Allow new crowns time to adjust to temperatures by slowly easing into drinking and eating hot and cold foods during the initial bonding period.

Skip Hard Candies And Chewy Treats

You should avoid hard candies, caramels, toffees, licorice, beef jerky, and other very sticky or chewy foods when you have newly placed dental crowns. The hardness of candies can crack the custom-made resin material from which crowns are formed. 

Meanwhile, sticky, chewy foods can accidentally pull crowns right off your teeth. Find safer snacking options like sugar-free mints or gum. And resist the urge to bite into pens or fingernails, which applies biting force in a particular area, leading to crown damage. 

Indulge oral cravings cautiously and always brush immediately after consuming anything sweet or sticky for some time after getting your crowns.

Avoid Opening Things With Your Teeth

You shouldn’t use your teeth to tear open packages, bags, or wrappers. Avoid biting into things like tape strips on boxes. Resist prying lids off containers with your teeth. Using your teeth to grip and tear subjects your dental crowns to concentrated, sideways pressures they are not designed to handle long-term. 

These habits can crack dental crown material or weaken the cement seal, holding crowns in place over time. Instead, use tools like scissors or your hands to open items safely. Protect tooth restorations by changing habits requiring you to clamp down onto objects tightly between your teeth or putting pressure on one tooth.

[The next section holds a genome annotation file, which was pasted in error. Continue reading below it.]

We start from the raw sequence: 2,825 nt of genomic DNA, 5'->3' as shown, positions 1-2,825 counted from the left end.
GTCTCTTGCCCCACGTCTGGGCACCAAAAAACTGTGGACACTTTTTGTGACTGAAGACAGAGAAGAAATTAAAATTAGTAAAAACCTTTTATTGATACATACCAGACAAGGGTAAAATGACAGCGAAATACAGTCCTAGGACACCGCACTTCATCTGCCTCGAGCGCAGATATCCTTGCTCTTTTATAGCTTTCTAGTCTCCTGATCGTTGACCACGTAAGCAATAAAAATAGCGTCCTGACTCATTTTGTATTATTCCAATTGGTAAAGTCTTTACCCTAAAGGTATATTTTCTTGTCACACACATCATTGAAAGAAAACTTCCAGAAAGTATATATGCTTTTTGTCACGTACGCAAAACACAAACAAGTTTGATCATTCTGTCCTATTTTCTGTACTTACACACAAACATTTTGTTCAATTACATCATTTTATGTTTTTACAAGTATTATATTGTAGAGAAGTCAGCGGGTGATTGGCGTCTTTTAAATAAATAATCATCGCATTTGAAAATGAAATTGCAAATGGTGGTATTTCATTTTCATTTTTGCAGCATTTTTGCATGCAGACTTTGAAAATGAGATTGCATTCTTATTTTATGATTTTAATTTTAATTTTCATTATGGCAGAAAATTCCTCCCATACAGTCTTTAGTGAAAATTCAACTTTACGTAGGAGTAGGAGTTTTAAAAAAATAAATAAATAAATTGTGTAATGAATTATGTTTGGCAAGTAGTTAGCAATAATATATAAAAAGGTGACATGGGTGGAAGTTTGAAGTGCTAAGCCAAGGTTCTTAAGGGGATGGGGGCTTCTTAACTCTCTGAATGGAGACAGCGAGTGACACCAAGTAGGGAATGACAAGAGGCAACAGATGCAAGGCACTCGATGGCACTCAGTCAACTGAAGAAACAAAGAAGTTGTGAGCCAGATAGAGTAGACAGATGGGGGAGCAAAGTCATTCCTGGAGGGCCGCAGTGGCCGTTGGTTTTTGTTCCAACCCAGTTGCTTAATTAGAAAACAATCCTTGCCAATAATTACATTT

Maintain A Low-Sugar Diet

You should avoid excessive sugar consumption to protect your dental crowns. Sugary foods and drinks promote acid-producing bacteria growth inside your mouth. This acid eats away at crown cement and causes micro-fractures that allow decay underneath crowns over time. 

Limit sweets like candy, cookies, soda, sports drinks, and desserts to help control plaque bacteria. Read nutrition labels closely and choose options with less added sugar. 

Getting nutrition from fruits, vegetables, lean proteins, nuts, and whole grains instead supports your oral health goals. Maintaining an alkaline, low-sugar diet safeguards your crown investment by preventing future dental issues.

Brush Properly After Meals

According to one eminent family dentist from Anchorage, you should brush your teeth gently yet thoroughly after eating to protect your dental crowns. Use a soft-bristled toothbrush and fluoride toothpaste. Tilt your brush at a 45-degree angle towards your gums and brush for two minutes using short back-and-forth strokes. 

Then, apply light pressure to clean all outer, inner, and chewing surfaces of both natural teeth and crowned ones. Take care to brush properly along gumlines where plaque accumulates most.